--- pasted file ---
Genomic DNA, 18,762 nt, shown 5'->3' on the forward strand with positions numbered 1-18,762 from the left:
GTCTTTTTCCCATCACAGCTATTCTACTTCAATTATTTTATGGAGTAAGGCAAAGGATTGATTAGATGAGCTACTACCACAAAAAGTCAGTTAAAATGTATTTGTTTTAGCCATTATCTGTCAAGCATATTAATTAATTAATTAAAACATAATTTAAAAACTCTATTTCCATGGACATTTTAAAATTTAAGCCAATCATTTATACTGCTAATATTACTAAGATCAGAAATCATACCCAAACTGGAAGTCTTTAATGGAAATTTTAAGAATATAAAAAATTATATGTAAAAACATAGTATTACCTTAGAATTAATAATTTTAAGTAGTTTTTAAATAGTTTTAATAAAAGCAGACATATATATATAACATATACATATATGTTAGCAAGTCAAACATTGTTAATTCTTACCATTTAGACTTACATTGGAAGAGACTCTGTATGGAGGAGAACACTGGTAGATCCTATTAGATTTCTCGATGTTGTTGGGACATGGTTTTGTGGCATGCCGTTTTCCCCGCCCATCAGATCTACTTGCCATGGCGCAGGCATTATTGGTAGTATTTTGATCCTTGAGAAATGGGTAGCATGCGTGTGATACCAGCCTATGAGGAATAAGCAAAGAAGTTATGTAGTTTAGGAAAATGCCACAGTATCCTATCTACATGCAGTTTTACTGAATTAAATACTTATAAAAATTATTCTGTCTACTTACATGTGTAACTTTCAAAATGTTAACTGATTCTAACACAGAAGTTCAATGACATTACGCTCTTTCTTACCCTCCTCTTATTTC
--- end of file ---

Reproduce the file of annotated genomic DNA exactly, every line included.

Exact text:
Genomic DNA, 18,762 nt, shown 5'->3' on the forward strand with positions numbered 1-18,762 from the left:
GTCTTTTTCCCATCACAGCTATTCTACTTCAATTATTTTATGGAGTAAGGCAAAGGATTGATTAGATGAGCTACTACCACAAAAAGTCAGTTAAAATGTATTTGTTTTAGCCATTATCTGTCAAGCATATTAATTAATTAATTAAAACATAATTTAAAAACTCTATTTCCATGGACATTTTAAAATTTAAGCCAATCATTTATACTGCTAATATTACTAAGATCAGAAATCATACCCAAACTGGAAGTCTTTAATGGAAATTTTAAGAATATAAAAAATTATATGTAAAAACATAGTATTACCTTAGAATTAATAATTTTAAGTAGTTTTTAAATAGTTTTAATAAAAGCAGACATATATATATAACATATACATATATGTTAGCAAGTCAAACATTGTTAATTCTTACCATTTAGACTTACATTGGAAGAGACTCTGTATGGAGGAGAACACTGGTAGATCCTATTAGATTTCTCGATGTTGTTGGGACATGGTTTTGTGGCATGCCGTTTTCCCCGCCCATCAGATCTACTTGCCATGGCGCAGGCATTATTGGTAGTATTTTGATCCTTGAGAAATGGGTAGCATGCGTGTGATACCAGCCTATGAGGAATAAGCAAAGAAGTTATGTAGTTTAGGAAAATGCCACAGTATCCTATCTACATGCAGTTTTACTGAATTAAATACTTATAAAAATTATTCTGTCTACTTACATGTGTAACTTTCAAAATGTTAACTGATTCTAACACAGAAGTTCAATGACATTACGCTCTTTCTTACCCTCCTCTTATTTC